“The ability to conceive naturally, or the idea that one would/should be able to conceive naturally
“Identity (the idea that the female was created to bear children)
“Control of emotions
“Hope (due to repeated failed attempts of pregnancy whether natural or medically assisted)”
Grief and Adoption
It should come as no shock that experts advise those considering adoption after infertility to first allow themselves to resolve their feelings of grief. You can imagine this to be the case for many reasons—for a hopeful parent’s own mental, emotional, and physical health to the fact that an adopted child deserves for his parent to be 100 percent on board and 100 percent present in the parent/child relationship.
As Sherri Eppley, the author of the Adoption.com article, “7 Reasons Why You Need To Grieve Your Infertility Before Adopting” points out, “Every child deserves to be someone’s plan A!”
She suggests that “as with any grief, it is important to acknowledge it and work through the emotions before trying to move forward. Whether you intend to adopt or not, you still need to deal with the grief because it won’t just go away on its own. Once you grieve every part of the infertility, you can be in a healthier mindset and be the best version of yourself not only for you but for your spouse, family, and any children you may adopt.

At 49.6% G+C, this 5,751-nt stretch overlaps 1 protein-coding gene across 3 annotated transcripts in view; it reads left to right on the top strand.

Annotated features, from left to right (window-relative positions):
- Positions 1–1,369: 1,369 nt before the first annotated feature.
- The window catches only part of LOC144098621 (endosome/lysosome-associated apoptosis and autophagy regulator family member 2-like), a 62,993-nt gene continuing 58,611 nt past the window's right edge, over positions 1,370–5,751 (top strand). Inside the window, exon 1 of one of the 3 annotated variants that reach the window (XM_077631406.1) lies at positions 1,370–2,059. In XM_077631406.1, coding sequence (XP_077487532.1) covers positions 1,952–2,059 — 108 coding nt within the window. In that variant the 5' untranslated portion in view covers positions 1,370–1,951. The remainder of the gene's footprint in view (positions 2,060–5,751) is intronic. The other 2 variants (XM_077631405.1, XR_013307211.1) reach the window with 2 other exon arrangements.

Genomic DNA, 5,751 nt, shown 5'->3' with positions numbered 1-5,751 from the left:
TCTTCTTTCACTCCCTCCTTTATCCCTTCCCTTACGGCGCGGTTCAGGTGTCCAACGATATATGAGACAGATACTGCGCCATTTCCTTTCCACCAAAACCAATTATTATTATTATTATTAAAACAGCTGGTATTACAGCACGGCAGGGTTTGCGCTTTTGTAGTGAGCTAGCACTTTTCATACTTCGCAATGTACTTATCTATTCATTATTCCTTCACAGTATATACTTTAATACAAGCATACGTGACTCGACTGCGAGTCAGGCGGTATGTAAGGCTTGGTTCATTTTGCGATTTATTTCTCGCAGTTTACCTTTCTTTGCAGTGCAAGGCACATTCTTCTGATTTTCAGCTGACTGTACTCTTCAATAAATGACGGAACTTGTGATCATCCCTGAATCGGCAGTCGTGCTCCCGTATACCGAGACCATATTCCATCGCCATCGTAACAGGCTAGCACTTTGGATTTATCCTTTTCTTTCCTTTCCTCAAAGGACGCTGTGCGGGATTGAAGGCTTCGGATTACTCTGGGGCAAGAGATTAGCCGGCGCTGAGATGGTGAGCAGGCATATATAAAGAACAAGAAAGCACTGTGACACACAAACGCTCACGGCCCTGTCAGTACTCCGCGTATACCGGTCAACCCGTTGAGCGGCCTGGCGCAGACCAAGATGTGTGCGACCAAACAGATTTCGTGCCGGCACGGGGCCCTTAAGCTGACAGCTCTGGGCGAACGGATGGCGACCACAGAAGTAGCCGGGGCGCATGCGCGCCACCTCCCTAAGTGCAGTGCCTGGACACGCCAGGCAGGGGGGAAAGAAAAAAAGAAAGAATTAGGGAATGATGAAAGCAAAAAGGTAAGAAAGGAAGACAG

“…For you to move forward with adoption and be fully invested in the adoption plan you need to have grieved. If you are still in the process of grieving your infertility, you may not be able to fully commit to the adoption. You may still be wondering ‘what if’ or longing for a pregnancy or biological child. It is perfectly natural to want to give birth to a child and that is one reason why infertility can be so devastating. It is important to fully grieve your infertility though, so that you can commit to your future adoptive children with the same level of desire and longing that you had for birth children.”
Unfortunately, despite the vast amount of information out there regarding infertility rates and available treatments and alternatives, infertility grief is still often overlooked. The website Creating a Family states, “One of the reasons that the pain of infertility is so hard to deal with is that it is often unrecognized by our society. Therapist and scholars have a name for this type of grief: disenfranchised grief or ambiguous grief [or loss]. The lack of recognition for the loss makes it easy to feel that you aren’t entitled to mourn, but mourning is crucial to healing. It is hard to grieve a dream and harder still when others don’t even see that there is a loss.”
Imagine then, trying to move on and begin a giant and uncertain undertaking like that of adoption, which comes with huge emotional considerations, while potentially not yet healed from infertility grief. Anyone who has gone through the adoption process knows that it does not fix infertility, nor is it a cure. The consideration of adoption should come from a healthy, strong place—free from worry or anxiety, but rather a place where your heart is ready and open for a child who is going to count on you to be strong for him.